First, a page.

By: Wagdy Sawahel and Ehsan Masood
The Organization of the Islamic Conference is reforming its science programme. But will change lead to better science? Wagdy Sawahel and Ehsan Masood report
“Together, we comprise one quarter of the world’s population; we hold 70 per cent of world’s energy resources, yet almost 86 per cent of predominantly Muslim countries are scientifically lagging.”
This is the assessment of Tanveer Naim, former chair of Pakistan’s Council on Science and Technology and a consultant to the Organisation of the Islamic Conference (OIC), the intergovernmental grouping of predominantly Muslim states, whose secretariat is based in Jeddah, Saudi Arabia.
In November 2005 Naim completed a report, ‘Status of Scientific Research in OIC Member States’, assessing science and technology in the Muslim world between 1995 and 2005. One finding was that OIC states contributed just 2.5 per cent of articles in peer-reviewed journals during the survey period. Thirty-four OIC countries published ten papers a year or less.
Yet since that publication, the mood among politicians has firmly moved in favour of change.
Reforming science in the Islamic world
A number of OIC states are beginning to invest more in research and innovation while at the same time overhauling their national scientific infrastructures. These states include the smaller Gulf states of Bahrain, Qatar and the United Arab Emirates. They also include medium-sized countries such as Malaysia, as well as OIC giants Egypt, Pakistan, Saudi Arabia and Turkey.
At the same time, reform of the OIC’s scientific institutions is also well underway. The reform programme is the most far-reaching since a concentrated burst of activity from 1979 to 1986. This eight year period saw the creation of three new OIC-affiliated scientific institutions: the Islamic Scientific, Educational and Cultural Organization (ISESCO) in Rabat, Morocco; the Standing Committee on Scientific and Technological Cooperation (COMSTECH) in Islamabad, Pakistan and the Islamic World Academy of Sciences, based in Amman, Jordan.
Five initiatives lie at the centre of the OIC’s science reforms, says Ali Salehi, Assistant Secretary General for science at the OIC secretariat.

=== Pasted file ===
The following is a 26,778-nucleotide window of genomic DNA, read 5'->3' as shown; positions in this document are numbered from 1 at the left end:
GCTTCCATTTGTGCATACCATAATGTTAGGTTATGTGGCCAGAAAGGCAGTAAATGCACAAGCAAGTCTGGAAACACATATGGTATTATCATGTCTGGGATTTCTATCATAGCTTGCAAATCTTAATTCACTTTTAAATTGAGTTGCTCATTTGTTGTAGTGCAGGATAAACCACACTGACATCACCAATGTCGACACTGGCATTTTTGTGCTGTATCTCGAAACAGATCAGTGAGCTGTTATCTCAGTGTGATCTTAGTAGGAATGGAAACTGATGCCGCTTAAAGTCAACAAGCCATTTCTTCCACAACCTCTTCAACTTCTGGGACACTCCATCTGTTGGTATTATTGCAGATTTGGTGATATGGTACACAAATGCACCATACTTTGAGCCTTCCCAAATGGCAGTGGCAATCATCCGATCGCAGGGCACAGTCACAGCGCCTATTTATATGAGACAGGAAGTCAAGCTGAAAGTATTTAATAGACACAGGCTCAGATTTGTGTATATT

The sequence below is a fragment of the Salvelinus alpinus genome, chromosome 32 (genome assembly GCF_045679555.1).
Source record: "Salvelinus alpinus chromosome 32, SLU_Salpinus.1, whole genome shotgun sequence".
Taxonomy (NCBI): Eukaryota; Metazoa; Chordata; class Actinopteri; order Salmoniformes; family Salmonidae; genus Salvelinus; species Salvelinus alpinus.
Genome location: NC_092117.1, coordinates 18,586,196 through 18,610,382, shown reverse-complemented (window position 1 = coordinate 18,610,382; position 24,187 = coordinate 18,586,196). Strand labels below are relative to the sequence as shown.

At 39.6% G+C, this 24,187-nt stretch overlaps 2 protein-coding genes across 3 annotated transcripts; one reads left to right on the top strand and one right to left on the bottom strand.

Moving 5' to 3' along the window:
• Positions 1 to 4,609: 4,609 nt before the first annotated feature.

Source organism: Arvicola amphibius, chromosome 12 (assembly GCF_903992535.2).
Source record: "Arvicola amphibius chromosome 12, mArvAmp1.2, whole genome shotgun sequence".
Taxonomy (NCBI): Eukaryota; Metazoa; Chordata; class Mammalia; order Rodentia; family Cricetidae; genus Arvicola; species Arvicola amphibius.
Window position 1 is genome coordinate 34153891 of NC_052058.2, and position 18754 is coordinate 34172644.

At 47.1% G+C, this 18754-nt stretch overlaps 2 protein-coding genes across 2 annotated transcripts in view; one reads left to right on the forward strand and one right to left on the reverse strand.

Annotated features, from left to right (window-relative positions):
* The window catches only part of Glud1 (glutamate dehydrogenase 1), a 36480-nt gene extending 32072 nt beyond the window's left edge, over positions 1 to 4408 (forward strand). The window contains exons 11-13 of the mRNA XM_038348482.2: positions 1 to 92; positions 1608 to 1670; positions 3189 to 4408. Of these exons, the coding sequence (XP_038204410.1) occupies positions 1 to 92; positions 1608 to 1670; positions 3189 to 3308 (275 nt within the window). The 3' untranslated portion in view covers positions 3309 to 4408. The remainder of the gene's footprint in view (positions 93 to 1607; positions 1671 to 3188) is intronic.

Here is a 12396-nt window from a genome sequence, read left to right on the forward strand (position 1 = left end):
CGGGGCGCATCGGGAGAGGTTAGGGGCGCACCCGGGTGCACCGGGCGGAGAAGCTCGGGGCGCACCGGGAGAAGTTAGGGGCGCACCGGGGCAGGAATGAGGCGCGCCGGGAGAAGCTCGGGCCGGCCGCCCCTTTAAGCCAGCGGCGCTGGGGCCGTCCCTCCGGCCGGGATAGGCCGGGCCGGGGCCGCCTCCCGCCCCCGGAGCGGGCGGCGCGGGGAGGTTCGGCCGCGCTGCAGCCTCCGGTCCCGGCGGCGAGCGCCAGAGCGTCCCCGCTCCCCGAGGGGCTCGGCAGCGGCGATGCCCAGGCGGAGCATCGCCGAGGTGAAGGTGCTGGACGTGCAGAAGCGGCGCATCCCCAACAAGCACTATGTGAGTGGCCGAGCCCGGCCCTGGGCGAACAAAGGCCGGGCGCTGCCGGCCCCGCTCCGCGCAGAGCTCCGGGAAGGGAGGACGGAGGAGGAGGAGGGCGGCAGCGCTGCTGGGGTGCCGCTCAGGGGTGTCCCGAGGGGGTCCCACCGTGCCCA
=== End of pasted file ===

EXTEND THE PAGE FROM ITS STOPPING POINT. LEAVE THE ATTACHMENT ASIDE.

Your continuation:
The first is to meet the goals of a ten year strategy for OIC-wide science and innovation, approved in 2005 (see Islamic states urged to follow 10-year science plan). The programme of action includes encouraging collaboration between OIC states through an annual exposition of scientific and technological achievements and international competitions— including events specifically for women and expatriates. The creation of an OIC award for outstanding scientific achievement by scientists from OIC countries is another part of the strategy.
Second is the transformation of COMSTECH into a full member of the OIC family of institutions, and the promise of more funding for the committee from member states.
Credit: Patrice Cayré, IRD
Third is a commitment to raising standards in the universities of OIC states. The initial target is for at least 20 universities to join the world’s top 500 — according to a 2007 ranking of world universities by China’s Shanghai Jiao Tong University, Egypt and Turkey are the only Muslim countries with universities ranked among the world’s best.
Fourth is to encourage OIC institutions to work more closely alongside existing international initiatives, such as achieving the Millennium Development Goals, or working alongside agencies such as the UN Environment Programme and the World Health Organization.